It’s worth noting readings from wearables will be affected by a range of external factors. This includes how the device is worn, how the equipment is held, or what kind of serve, shot or kick the player performs. Such variables will need to be considered when matching up player data and events. Added to that is the need to share. Coaches, physiotherapists, dieticians and doctors will need to communicate and collaborate with IT to make the most of the data.
When robots and humans meet
Prosthetic limbs have come a long way in recent years. No longer are they awkward, uncomfortable or limited in functionality. Instead, today’s prosthetic limbs can be custom fitted and even customised for various sports. And thanks to advances in batteries, microprocessors and AI, these limbs can do everything from lifting to grabbing and feeling.
Yet their acceptance into the sporting world beyond the Paralympics hasn’t been easy.
Oscar Pistorius made history in 2012 when he became the first double-leg amputee to compete at the Olympic Games. Previously in 2008 he was considered ineligible for the event by the International Association of Athletics Federations (IAAF) after researchers found his prosthetic limbs gave him an advantage over other athletes not using them. However, this decision was reversed after a follow-up study found Pistorius’s artificial limbs, though mechanically different from intact limbs, were physiologically similar.
Yet questions surrounding whether or not mechanical differences can enhance running speeds still remain. The debate around Pistorius’s performance was to eventually become overshadowed by the court case that saw him convicted of murdering his girlfriend.
A more recent example involves Markus Rehm, a German paralympic long jump champion, who is yet to convince officials he should be allowed to compete at the Olympic Games. Rehm is a single amputee, who launches off on his right, prosthetic leg. He’s already recorded distances that would’ve won him gold at the last three Olympic Games. However, according to former IAAF Council Member Helmut Digel, the type of prosthetic blades that Rehm uses gives him an illegal competitive advantage.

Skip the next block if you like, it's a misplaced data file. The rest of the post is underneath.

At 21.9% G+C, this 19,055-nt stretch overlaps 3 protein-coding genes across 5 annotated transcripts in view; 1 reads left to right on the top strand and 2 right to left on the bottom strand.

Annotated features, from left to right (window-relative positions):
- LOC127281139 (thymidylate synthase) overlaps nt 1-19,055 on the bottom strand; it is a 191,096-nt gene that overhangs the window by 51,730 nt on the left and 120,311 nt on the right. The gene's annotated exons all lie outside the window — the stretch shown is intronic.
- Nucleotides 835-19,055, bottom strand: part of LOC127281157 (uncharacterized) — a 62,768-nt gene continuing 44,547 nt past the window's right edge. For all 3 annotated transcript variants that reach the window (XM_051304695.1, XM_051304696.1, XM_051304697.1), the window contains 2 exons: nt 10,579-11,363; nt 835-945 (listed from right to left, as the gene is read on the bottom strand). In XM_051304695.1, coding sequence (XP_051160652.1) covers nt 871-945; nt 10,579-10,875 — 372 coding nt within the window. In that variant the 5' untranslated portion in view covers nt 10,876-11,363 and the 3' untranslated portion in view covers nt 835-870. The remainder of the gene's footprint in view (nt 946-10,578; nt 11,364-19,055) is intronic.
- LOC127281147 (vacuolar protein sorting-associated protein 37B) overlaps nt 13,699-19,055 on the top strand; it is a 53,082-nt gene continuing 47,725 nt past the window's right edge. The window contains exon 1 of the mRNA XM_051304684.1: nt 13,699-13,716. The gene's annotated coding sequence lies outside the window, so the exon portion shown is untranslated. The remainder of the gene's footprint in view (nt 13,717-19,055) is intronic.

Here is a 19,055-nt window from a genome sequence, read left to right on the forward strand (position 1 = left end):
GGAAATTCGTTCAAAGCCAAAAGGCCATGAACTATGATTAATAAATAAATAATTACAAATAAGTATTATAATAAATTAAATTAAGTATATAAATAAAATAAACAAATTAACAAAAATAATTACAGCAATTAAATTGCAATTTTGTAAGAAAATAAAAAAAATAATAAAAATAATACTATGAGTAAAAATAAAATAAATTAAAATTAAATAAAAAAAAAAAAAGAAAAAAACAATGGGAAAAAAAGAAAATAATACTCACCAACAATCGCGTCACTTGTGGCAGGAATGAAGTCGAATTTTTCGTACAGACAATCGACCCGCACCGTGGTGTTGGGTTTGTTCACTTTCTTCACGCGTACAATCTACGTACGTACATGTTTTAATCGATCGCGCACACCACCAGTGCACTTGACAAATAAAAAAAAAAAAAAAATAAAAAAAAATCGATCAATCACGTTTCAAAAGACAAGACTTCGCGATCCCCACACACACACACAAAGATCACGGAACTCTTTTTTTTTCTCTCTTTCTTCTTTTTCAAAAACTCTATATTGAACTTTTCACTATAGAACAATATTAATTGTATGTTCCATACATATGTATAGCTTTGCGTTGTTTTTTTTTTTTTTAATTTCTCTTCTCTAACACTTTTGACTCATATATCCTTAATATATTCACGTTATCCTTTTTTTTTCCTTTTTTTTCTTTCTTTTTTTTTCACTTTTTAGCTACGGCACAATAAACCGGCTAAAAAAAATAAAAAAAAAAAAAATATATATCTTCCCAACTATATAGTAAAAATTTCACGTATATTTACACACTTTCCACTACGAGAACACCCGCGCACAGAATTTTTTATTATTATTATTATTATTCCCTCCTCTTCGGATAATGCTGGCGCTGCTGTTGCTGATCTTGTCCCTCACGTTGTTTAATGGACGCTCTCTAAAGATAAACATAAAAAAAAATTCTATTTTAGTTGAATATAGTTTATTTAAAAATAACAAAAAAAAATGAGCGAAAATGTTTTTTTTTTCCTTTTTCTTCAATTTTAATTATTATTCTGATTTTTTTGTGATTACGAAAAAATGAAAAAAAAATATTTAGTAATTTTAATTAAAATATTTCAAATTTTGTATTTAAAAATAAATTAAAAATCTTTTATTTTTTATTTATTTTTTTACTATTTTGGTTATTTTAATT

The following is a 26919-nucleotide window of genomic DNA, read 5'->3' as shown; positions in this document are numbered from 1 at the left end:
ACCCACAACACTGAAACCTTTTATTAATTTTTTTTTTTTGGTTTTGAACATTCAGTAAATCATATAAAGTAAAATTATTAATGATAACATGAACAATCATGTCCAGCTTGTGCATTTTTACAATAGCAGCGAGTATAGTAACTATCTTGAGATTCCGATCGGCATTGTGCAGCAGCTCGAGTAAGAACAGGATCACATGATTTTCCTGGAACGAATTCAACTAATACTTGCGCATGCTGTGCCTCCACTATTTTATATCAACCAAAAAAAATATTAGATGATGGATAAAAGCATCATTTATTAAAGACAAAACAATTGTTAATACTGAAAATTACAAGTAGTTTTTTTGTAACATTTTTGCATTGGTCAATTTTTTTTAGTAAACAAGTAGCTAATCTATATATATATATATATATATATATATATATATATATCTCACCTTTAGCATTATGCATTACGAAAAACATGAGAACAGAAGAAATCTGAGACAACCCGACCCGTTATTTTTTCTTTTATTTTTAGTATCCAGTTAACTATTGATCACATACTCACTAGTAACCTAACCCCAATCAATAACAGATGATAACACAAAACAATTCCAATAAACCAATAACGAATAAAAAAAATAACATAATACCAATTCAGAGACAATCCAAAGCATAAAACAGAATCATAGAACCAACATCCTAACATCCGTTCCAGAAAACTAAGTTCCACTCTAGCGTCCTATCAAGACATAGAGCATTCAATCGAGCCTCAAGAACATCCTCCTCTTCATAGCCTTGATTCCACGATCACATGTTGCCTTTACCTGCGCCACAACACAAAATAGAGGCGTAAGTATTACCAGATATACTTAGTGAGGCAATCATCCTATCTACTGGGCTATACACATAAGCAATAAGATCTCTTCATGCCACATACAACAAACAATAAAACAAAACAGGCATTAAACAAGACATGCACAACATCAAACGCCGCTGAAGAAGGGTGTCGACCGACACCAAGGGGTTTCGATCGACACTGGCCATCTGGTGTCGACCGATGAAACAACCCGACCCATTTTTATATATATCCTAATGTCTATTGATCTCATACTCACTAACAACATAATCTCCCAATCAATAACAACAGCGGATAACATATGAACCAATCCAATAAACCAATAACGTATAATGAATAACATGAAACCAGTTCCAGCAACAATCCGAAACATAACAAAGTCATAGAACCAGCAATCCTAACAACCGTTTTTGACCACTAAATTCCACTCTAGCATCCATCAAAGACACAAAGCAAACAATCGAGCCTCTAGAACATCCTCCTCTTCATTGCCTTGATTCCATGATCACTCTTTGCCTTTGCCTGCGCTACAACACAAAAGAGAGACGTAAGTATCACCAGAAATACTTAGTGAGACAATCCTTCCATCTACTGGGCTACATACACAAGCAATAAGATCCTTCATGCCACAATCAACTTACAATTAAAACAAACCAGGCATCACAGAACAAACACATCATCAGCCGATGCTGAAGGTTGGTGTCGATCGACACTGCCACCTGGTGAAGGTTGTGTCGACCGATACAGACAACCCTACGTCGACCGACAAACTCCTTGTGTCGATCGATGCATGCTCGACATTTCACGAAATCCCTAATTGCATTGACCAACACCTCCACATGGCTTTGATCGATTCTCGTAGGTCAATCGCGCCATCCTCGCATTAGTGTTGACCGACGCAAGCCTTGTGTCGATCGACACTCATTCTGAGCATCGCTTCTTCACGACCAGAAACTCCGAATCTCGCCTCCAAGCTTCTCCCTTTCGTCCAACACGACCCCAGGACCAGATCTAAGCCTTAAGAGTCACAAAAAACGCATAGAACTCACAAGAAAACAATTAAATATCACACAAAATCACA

lt is in nobody’s interest if we come to a situation where able-bodied athletes and disabledHelmut Digel (via IAAF)
athletes using technical aids are considered equal in competition. If this happens, inclusion will have trumped fair competition, and the point of sport will be lost
The use of prosthetics in sports begs the question: what is natural talent? After all, certain types of shoes can potentially offer different performance outputs. And an athlete making the most of wearables will have a more nuanced training regime. It’s an ethical question that’s yet to be fully answered.
The future playing field
From training and performance to spectating, AI and robotics have the huge potential to transform sports in a whole host of ways.
The examples above merely represent the tip of the sporting iceberg. Other potential applications of AI include chatbots being used to interact with fans, automated video highlights for better live broadcasting, and AI being used to optimise advertising placement. Even the process of buying a ticket and attending an event can be improved by AI technology.
But for now athletes will still have to play. How they train, compete and improve will no doubt be influenced by the advances in robotics to come. As spectators, we can only sit back on our couches and watch (with our equally improved broadcasting).